Managing Cancer Pain
Radiation therapy, radiofrequency ablation, and surgery may be used for pain relief rather than as treatment for primary cancer. Certain chemotherapy drugs may also be used to manage cancer -related pain.
Local or whole-body radiation therapy may increase the effectiveness of pain medication and other noninvasive therapies by directly affecting the cause of the pain (for example, by reducing tumor size). A single injection of a radioactive agent may relieve pain when cancer spreads extensively to the bones. Radiation therapy also helps reduce pain-related interference with walking and other functions in patients who have cancer that has spread to the bones. It is possible for pain to come back after radiation therapy, though more studies about this need to be done.
Radiofrequency ablation uses a needle electrode to heat tumors and destroy them. This minimally invasive procedure may provide significant pain relief in patients who have cancer that has spread to the bones.
Surgery may be used to remove part or all of a tumor to reduce pain directly, relieve symptoms of obstruction or compression, and improve outcome, even increasing long-term survival.
Less invasive methods should be used for relieving pain before trying invasive treatment. Some patients, however, may need invasive therapy.
A nerve block is the injection of either a local anesthetic or a drug that inactivates nerves to control otherwise uncontrollable pain. Nerve blocks can be used to determine the source of pain, to treat painful conditions that respond to nerve blocks, to predict how the pain will respond to long-term treatments, and to prevent pain following procedures.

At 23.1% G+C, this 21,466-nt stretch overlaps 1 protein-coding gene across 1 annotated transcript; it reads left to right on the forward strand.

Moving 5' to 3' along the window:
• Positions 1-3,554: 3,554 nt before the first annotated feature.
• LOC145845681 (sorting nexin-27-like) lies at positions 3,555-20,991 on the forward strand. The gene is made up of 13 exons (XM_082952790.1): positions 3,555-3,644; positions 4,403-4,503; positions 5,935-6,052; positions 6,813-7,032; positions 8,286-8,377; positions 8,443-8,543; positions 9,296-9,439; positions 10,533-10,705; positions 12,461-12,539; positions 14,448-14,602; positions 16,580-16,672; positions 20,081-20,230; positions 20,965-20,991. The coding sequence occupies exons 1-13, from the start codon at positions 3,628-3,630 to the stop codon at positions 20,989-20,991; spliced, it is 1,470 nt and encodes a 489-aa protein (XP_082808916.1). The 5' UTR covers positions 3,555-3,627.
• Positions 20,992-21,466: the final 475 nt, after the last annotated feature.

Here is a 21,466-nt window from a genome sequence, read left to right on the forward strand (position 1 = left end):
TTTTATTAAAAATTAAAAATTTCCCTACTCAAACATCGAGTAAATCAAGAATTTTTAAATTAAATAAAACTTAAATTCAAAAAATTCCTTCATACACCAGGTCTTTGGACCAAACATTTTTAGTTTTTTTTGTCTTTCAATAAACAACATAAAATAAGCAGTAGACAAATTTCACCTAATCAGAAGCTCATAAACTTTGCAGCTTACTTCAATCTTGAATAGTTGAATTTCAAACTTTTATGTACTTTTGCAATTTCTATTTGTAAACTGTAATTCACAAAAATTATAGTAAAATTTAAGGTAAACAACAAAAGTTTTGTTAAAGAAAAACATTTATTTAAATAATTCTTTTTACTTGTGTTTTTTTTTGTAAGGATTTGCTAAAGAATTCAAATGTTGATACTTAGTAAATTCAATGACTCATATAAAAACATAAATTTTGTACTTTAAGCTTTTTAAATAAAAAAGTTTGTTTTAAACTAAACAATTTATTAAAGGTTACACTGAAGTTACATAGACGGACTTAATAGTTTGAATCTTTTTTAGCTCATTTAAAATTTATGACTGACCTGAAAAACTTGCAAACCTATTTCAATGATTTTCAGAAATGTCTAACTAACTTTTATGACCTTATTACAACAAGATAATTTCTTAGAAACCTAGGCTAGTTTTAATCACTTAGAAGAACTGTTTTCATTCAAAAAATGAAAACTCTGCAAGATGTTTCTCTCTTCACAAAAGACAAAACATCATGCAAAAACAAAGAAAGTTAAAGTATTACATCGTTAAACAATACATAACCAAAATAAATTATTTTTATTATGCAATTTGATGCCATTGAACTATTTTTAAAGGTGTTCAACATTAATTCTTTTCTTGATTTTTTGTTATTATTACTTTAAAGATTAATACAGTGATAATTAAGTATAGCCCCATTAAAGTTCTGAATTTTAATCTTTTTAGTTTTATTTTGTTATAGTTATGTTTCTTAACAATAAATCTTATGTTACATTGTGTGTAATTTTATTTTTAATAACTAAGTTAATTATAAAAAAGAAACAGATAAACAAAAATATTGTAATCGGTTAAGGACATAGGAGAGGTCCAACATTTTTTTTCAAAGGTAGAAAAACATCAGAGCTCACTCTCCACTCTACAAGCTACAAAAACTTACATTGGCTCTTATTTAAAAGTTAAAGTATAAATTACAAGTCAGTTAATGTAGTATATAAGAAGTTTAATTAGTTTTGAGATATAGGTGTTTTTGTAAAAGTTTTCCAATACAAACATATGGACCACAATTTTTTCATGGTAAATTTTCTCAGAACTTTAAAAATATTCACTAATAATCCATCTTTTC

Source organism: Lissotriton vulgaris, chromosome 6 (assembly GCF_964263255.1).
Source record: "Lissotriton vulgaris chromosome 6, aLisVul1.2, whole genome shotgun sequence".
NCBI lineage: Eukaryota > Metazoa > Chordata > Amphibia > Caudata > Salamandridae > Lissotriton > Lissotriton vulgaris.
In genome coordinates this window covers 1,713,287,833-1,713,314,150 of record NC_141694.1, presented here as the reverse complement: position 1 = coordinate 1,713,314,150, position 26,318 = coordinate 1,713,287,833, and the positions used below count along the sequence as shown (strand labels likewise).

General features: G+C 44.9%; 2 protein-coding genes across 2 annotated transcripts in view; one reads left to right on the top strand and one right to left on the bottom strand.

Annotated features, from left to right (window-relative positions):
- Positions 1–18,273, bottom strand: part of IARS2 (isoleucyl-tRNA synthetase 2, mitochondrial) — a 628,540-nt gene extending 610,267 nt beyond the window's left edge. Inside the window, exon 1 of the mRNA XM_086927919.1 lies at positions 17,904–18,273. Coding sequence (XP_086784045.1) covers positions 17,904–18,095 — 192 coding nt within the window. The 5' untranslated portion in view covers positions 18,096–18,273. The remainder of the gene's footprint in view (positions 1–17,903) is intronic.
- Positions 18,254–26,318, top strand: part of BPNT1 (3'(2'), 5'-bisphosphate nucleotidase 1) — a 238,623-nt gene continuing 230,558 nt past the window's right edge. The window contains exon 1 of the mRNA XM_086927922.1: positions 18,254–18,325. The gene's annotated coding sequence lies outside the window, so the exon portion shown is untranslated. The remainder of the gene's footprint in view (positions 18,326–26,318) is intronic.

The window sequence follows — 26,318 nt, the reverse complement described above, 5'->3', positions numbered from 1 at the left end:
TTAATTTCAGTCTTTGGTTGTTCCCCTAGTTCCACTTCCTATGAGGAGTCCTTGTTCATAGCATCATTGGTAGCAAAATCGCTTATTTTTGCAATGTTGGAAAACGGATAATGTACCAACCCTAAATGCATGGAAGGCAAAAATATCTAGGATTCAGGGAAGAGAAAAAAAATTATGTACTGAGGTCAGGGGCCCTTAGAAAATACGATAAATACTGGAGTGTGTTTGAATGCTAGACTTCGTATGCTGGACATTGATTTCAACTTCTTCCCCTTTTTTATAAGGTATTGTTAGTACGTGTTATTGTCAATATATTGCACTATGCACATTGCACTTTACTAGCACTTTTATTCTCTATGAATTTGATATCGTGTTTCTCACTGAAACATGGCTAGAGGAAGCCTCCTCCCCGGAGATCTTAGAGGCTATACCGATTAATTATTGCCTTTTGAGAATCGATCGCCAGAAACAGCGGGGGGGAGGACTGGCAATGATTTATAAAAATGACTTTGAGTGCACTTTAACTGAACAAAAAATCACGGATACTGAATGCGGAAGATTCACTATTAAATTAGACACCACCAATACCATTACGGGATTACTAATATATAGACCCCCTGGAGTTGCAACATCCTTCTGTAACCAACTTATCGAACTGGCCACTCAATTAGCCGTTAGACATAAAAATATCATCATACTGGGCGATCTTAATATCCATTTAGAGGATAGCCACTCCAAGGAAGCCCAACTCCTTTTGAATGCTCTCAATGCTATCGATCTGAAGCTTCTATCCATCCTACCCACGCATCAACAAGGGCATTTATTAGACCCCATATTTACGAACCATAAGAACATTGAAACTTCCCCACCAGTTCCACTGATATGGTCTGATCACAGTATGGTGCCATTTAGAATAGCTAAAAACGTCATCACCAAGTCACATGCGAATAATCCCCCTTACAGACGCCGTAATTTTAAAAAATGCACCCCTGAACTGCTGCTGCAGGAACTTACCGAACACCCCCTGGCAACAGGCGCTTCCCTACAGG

Surgery can be performed to implant devices that deliver drugs or electrically stimulate the nerves. In rare cases, surgery may be done to destroy a nerve or nerves that are part of the pain pathway.
Management of Procedural Pain
Many diagnostic and treatment procedures are painful. Pain related to procedures may be treated before it occurs. Local anesthetics and short-acting opioids can be used to manage procedure-related pain, if enough time is allowed for the drug to work. Anti-anxiety drugs and sedatives may be used to reduce anxiety or to sedate the patient. Treatments such as imagery or relaxation are useful in managing procedure-related pain and anxiety.
Patients usually tolerate procedures better when they know what to expect. Having a relative or friend stay with the patient during the procedure may help reduce anxiety.
Patients and family members should receive written instructions for managing the pain at home. They should receive information regarding whom to contact for questions related to pain management.